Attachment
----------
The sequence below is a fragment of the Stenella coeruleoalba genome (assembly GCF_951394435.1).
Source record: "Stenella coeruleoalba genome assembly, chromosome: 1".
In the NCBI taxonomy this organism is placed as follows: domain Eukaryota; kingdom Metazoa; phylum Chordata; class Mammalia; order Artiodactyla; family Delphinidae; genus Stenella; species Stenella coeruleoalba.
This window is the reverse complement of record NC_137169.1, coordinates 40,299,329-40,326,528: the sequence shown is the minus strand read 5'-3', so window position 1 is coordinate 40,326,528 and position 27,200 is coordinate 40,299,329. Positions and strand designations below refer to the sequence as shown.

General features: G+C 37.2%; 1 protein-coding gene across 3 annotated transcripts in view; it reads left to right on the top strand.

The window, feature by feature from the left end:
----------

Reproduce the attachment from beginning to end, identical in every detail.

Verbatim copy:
The sequence below is a fragment of the Stenella coeruleoalba genome (assembly GCF_951394435.1).
Source record: "Stenella coeruleoalba genome assembly, chromosome: 1".
In the NCBI taxonomy this organism is placed as follows: domain Eukaryota; kingdom Metazoa; phylum Chordata; class Mammalia; order Artiodactyla; family Delphinidae; genus Stenella; species Stenella coeruleoalba.
This window is the reverse complement of record NC_137169.1, coordinates 40,299,329-40,326,528: the sequence shown is the minus strand read 5'-3', so window position 1 is coordinate 40,326,528 and position 27,200 is coordinate 40,299,329. Positions and strand designations below refer to the sequence as shown.

General features: G+C 37.2%; 1 protein-coding gene across 3 annotated transcripts in view; it reads left to right on the top strand.

The window, feature by feature from the left end: